photo: John Groseclose
Click here for more information on this production that runs through November 6th.
"...At the beginning of Stray Cat Theatre’s presentation of The Trump Card...Ron May as Mike Daisey immediately points out in no uncertain terms who’s to blame for the unbelievable political rise of a man like Donald Trump. We all are. When entertainment, reality TV, and the American political landscape are allowed to merge into one, we shouldn’t be surprised; we get what we deserve....“I may despise him,” Daisey tell us, “But he’s very good at his job.” For the following ninety minutes or so, Daisey explains why....convincingly delivers a cause and effect method explaining the hows and whys of Trump’s popularity....The play illustrates how, once you’ve switched off that part of your brain concerned with morals and ethics, it’s not altogether difficult to understand the allure of such a person as Trump. ...Much is laugh-out-loud funny...but the show’s most effective moments come when you suddenly realize it’s not funny. That’s the moment when the audience is stunned into silence, and it happens several times. Director Katie McFadzen...draws on that same single-performance energy and absorbs a surprising and unexpected liveliness out of May...When he talks of how he feels in the morning, wondering if he ate bad curry or drunk too much the night before, only to realize that his unsettled stomach is the result of remembering that Donald Trump is still running for President, it’s like watching a stand-up routine, and the audience responds accordingly. But it’s when he returns back to the table that substance arises, and that’s when you lean forward in your seat, glued to his every, persuasively presented word. You won’t always like what you hear....The script is edited to approximately ninety minutes by May, McFadzen and Mychal Anaya, and by doing this, the whole production feels considerably tighter, more contained and better structured. ... " -David Appleford, Valley Screen and Stage (click here to read the complete review)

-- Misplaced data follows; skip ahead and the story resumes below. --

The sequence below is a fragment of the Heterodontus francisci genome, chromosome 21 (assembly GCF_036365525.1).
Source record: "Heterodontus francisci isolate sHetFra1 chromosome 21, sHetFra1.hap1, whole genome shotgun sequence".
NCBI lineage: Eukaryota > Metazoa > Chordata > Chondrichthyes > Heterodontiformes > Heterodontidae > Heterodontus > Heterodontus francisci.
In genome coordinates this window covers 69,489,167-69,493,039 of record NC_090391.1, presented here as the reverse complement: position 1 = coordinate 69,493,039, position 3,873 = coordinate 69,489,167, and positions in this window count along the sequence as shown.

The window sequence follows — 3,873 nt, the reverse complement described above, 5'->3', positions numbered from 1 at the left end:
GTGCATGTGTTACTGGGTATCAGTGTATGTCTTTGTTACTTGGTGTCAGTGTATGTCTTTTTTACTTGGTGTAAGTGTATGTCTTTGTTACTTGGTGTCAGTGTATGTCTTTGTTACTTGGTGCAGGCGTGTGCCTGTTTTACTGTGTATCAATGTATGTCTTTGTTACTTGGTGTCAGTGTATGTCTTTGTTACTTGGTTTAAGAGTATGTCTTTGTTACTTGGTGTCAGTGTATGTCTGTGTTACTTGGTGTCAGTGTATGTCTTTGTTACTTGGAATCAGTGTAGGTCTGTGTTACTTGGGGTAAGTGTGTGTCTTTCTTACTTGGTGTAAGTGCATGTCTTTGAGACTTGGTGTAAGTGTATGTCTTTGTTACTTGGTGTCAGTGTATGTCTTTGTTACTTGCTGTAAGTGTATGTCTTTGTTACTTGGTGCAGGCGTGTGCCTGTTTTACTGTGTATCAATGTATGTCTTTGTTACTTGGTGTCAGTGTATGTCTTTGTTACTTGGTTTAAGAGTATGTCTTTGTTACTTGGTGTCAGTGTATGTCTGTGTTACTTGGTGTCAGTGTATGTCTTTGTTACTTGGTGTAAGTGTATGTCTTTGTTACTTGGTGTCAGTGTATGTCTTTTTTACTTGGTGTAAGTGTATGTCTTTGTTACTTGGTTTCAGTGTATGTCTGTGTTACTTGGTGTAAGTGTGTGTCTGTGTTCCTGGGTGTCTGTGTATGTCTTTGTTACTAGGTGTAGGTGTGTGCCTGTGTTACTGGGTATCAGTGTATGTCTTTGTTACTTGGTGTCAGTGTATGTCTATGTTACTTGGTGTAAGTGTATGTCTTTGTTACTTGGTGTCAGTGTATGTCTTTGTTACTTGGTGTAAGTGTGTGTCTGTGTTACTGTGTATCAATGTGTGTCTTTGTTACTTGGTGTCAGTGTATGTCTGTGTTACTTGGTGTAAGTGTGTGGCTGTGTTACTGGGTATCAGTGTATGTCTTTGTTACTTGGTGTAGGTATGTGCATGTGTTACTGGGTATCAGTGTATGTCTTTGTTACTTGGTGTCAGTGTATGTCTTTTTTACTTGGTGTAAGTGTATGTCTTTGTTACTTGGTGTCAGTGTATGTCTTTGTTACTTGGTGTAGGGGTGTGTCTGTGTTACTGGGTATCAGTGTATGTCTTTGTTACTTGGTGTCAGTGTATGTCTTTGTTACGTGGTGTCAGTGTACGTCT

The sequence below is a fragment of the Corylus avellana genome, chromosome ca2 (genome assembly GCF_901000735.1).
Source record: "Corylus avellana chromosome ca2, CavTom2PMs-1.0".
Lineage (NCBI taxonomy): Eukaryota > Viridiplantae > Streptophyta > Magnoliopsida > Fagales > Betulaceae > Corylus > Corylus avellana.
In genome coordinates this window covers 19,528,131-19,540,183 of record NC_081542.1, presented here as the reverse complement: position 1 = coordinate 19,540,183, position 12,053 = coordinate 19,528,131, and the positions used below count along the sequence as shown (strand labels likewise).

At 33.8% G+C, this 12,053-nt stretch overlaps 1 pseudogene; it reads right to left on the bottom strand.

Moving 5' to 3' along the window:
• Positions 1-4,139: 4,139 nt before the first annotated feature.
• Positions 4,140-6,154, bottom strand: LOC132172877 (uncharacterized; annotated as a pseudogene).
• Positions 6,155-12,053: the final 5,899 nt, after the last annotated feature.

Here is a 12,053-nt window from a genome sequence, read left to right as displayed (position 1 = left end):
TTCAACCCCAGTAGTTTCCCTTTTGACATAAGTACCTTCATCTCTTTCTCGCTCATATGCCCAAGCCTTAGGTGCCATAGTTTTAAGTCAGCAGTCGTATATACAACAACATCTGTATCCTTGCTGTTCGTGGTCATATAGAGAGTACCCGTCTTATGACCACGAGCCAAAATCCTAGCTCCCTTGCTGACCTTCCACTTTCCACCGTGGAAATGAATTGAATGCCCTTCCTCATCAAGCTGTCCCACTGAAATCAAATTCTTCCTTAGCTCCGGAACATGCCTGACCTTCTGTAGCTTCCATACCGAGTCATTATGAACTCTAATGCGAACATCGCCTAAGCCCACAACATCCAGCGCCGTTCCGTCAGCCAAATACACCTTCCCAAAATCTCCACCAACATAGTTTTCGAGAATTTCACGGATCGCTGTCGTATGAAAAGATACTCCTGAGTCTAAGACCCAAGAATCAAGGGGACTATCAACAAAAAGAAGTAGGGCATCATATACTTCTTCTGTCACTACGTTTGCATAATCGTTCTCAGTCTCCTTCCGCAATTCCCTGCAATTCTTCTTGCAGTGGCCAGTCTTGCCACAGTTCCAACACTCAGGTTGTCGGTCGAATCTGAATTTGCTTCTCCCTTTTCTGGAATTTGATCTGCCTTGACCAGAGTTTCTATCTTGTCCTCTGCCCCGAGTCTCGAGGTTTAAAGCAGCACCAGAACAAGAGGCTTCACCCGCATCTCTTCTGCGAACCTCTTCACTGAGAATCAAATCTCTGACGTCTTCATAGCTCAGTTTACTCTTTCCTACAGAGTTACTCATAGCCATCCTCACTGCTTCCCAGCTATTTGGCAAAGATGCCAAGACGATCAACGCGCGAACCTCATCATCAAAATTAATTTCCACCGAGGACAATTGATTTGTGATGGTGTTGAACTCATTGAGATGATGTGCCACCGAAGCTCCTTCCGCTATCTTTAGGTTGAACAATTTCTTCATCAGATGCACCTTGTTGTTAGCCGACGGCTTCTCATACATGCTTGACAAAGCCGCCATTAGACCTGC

"In 2010, American monologist Mike Daisey gained fame and prominence with his one man show The Agony and the Ecstasy of Steve Jobs, which traced the rise of Apple and Steve Jobs, our fascination with technology, and how many of these products are made in China under harsh work environments. Daisey's latest monologue, The Trump Card, is just as riveting as his earlier piece as it focuses on the rise of Donald Trump's political career. Stray Cat Theatre presents the Arizona premiere of Daisey's thought-provoking piece with an enthralling performance by Ron May.
...Daisey places the blame on where Trump is now, politically, on all of us. He says we all sat idly by in disbelief as Trump dipped his toe into the political water with his tirade on the legitimacy of President Obama's birth certificate, and thought any chance of a political future for him was a joke. Daisey also makes it clear that no matter what happens next Tuesday, the repercussions of what Trump has accomplished will be felt for years. Maybe the next pied piper won't be orange, but he or she will have learned from Trump and perfected the catch phrases that stir some people to rise and follow them—people who have seemingly been forgotten by both parties. May, under the skilled direction of Katie McFadzen, delivers a firm and direct portrayal of Daisey. ..His tirades and rants never seem unrealistic and his ability to deliver some of Daisey's more personal stories with conviction and clarity makes it seem like he is not acting. ...May delivers the script's many jokes with ease and he also does a pretty good impression of Trump, though that is only a very small part of this piece, as well as solid impressions of Jeb Bush and even of Mark Burnett, the creator of "The Apprentice." Daisey has written a thought-provoking piece that will most likely stir up many feelings and might even make you want to rage about the predicament we are now in or have moments of outrage concerning the state of politics and how we are all a part of the problem. The interesting thing about the thoughts and feelings that Daisey manages to provoke in The Trump Card is that no matter your feelings on Trump, or the outcome of the election next week, we all will unfortunately be suffering from the ramifications of what Trump and all of us have created for years to come. -Gil Benbrook, Talkin' Broadway (click here to read the complete review)
" Just to be clear, Stray Cat Theatre founder Ron May isn’t playing Donald Trump for 90 minutes in “The Trump Card”...Instead, the character he is playing is that of Mike Daisey, the monologue artist who created the piece and originally performed it...the writing and May’s delivery are both excellent: funny, provocative and ultimately depressing, at least if you buy into Daisey’s analysis of the Trump phenomenon. ..Obviously, this is an anti-Trump piece, but it is not simple partisan hackery. And May-as-Daisey reserves plenty of scorn for clueless liberals and diagnoses Trumpism as something more than just another bubbling over of America’s populist id." - Kerry Lengel, Arizona Republic (click here to read the complete review)